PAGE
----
On July 15, 2014, the Argentine civil judge who presided over Ms. May and Mr. Mendez’s family court proceedings issued an opinion that the child was wrongfully removed from Argentina under the Hague Convention and that the child’s habitual residence at the time of the removal was Argentina. 

It was undisputed that Argentina was the habitual residence of the child between his birth until September 2013. The child was born in Buenos Aires and lived in the city his entire life, initially with both parents and later with his mother, subject to visitation by his father. After September and up to and including the time of removal, Mr. Mendez established Argentina as the habitual residence of the child for at least two reasons. First, changing the child’s habitual residence required both parents to form a shared intent to abandon Argentina and to adopt the United States as the child’s habitual residence. Although the parties came close to forming such a shared intent, they did not actually do so. Mr. Mendez stated his agreement to the child moving to the United States. As a matter of fact, however, he had not agreed, yet, and he had not yet formed the intent to change the child’s habitual residence. Both Ms. May and Mr. Mendez each knew that the child could not move, or even leave Argentina, without a signed writing from Mr. Mendez. The parties’ discussions (orally and in writing) were replete with references to the necessary writing. Until Mr. Mendez signed the necessary authorization to remove the child from Argentina, the agreement, on the present facts, was not complete. Put another way, while Mr. Mendez was saying “yes,” he was not taking the step necessary to give meaning to the statement. He was not taking that last step because he had not formed the intent to actually have the child abandon Argentina as the child’s habitual residence and make the United States the new habitual residence.   Second, even if Mr. Mendez and Ms. May had formed a shared intent for the child to abandon Argentina as his habitual residence and adopt the United States as the child’s habitual residence effective January 8, 2014, in light of the revocation of the agreement before the child left Argentina, the law, in such circumstances, does not recognize a change in the child’s habitual residence. Although the analysis of habitual residence begins with the issue of shared parental intent, Sanchez–Londoño, 752 F.3d at 540, shared intent does not completely resolve the question. The First Circuit has noted “ ‘a child can lose its habitual attachment to a place even without a parent’s consent ... if the objective facts point unequivocally to a person’s ordinary or habitual residence being in a particular place.’”Darin, 746 F.3d at 11–12 (quoting Mozes, 239 F.3d at 1081). The Ninth Circuit, in Mozes v. Mozes, a case cited extensively by the First Circuit, held that “[w]hile the decision to alter a child’s habitual residence depends on the settled intention of the parents, they cannot accomplish this transformation by wishful thinking alone .... it requires an actual ‘change in geography.’ ”Mozes, 239 F.3d at 1078 (quoting Friedrich v. Friedrich, 983 F.2d 1396, 1402 (6th Cir.1993)). No such change occurred here. The parties  cited no case—and the Court was aware of no case—where the First Circuit has found parental intent to be sufficient to change a child’s habitual residence without the child’s presence in the new country prior to removal or retention.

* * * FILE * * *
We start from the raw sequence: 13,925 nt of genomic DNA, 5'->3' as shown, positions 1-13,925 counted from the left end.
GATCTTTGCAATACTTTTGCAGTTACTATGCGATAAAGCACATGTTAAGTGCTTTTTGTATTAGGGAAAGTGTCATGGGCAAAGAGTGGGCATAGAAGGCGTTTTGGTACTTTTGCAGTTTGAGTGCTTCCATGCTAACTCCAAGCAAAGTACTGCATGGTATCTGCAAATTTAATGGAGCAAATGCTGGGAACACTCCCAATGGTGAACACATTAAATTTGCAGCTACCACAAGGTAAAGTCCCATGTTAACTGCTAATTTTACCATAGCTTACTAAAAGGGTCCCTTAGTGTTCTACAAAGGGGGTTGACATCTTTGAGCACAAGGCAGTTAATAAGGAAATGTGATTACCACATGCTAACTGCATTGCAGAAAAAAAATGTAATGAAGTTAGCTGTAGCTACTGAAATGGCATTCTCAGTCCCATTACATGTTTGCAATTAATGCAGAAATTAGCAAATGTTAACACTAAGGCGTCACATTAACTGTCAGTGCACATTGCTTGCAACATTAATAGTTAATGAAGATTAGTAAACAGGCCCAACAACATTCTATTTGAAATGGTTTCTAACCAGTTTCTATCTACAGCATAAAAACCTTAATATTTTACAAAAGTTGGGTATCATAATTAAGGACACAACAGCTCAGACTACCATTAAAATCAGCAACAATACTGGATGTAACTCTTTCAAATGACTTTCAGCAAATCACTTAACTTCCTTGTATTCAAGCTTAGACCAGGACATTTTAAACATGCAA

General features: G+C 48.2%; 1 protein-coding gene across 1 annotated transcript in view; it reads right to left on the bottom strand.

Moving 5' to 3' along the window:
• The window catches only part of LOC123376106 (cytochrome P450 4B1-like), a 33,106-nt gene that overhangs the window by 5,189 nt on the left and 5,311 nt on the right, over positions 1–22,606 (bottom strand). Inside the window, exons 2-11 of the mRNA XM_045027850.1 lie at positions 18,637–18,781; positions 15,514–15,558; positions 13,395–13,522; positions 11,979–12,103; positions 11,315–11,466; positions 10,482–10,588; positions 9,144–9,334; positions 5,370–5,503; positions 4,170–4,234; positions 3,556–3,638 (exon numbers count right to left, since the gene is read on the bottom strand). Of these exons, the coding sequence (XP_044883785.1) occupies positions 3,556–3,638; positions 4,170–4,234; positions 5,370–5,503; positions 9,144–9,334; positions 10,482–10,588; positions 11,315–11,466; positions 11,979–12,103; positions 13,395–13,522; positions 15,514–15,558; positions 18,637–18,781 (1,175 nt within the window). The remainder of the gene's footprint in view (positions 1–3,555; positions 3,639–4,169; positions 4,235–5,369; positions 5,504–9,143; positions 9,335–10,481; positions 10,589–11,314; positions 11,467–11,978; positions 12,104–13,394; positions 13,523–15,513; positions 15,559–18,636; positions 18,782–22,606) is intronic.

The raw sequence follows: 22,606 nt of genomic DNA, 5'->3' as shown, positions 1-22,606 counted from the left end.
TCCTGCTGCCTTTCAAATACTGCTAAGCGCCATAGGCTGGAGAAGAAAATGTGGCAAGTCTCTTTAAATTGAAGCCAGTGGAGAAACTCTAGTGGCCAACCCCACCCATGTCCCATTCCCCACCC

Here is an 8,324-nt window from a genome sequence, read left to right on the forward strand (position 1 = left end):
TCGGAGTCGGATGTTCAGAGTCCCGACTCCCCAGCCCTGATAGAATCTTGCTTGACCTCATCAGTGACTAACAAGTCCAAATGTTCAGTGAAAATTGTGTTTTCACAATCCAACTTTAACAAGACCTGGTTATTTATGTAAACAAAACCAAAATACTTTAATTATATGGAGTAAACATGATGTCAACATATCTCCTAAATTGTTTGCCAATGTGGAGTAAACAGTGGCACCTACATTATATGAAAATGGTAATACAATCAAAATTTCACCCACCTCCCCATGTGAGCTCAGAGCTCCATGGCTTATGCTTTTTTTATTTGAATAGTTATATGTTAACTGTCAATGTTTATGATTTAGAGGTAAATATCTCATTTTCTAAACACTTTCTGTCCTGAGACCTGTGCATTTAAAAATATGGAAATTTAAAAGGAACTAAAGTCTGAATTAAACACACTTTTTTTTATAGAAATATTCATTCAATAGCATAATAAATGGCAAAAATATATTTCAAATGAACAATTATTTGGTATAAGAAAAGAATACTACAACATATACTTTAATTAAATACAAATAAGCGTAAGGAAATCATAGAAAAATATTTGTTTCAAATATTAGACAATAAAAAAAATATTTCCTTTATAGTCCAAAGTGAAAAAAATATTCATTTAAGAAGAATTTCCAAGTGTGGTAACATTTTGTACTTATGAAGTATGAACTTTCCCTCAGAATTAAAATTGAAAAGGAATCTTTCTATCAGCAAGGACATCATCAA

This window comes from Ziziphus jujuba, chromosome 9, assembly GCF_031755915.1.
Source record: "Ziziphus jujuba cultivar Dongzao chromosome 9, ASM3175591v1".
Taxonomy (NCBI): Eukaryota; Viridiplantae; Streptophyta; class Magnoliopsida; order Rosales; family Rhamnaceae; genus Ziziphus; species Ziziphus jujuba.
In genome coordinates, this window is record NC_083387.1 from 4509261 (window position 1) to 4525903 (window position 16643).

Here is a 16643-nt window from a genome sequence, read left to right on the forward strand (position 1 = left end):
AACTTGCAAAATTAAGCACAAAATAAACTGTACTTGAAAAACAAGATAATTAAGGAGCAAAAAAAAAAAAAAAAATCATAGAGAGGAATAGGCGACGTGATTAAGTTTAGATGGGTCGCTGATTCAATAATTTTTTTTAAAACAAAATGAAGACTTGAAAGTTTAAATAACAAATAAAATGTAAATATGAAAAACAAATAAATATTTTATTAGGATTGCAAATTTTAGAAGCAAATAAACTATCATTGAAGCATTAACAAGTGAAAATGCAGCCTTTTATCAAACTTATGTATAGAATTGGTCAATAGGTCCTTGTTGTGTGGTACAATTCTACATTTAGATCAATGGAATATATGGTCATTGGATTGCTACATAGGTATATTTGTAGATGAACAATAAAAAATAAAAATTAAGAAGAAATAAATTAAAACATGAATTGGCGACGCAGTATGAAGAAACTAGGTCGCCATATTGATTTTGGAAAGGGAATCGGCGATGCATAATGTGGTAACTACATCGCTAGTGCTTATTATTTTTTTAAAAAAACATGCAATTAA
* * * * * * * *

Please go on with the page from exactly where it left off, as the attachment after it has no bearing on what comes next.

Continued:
The district court pointed out that the Supreme Court in Abbott v. Abbott, 560 U.S. 1, 15, 130 S.Ct. 1983, 176 L.Ed.2d 789 (2010), held that a ne exeat right—the right of a parent to consent before a child is removed from the country—is a right of custody as that term is defined by the Hague Convention. This holding in Abbott disposed of the right of custody issue in this case. Article 264 of the Argentinean Civil Code states that in the case of a child born out of wedlock who is acknowledged by both parents “the express consent of both parents is required for the following acts: ... [to][a]uthorize the child to leave the Republic.” This is so regardless of the vesting of guardianship in one parent. Both parties’ experts testified that, under Argentinean law, a child born out of wedlock who has been acknowledged by his or her father cannot relocate outside of Argentina without the father’s permission or a court order.
 Mr. Mendez possessed the power to prevent the child from permanently residing outside of Argentina, and, therefore, he had the requisite custody rights to establish wrongful removal under the Hague Convention. The district court observed that courts “liberally find ‘exercise’ whenever a parent with de jure custody rights keeps, or seeks to keep, any sort of regular contact with his or her child.”Friedrich, 78 F.3d at 1065. Mr. Mendez was actively involved in the upbringing of the child, maintaining regular visitation with the child and being involved with his schooling, health, and general well-being. In addition, he participated actively in the discussions in 2013 regarding relocation and consistently and actively asserted his rights in those discussions. No more is needed to establish exercise of custody rights under the Hague Convention.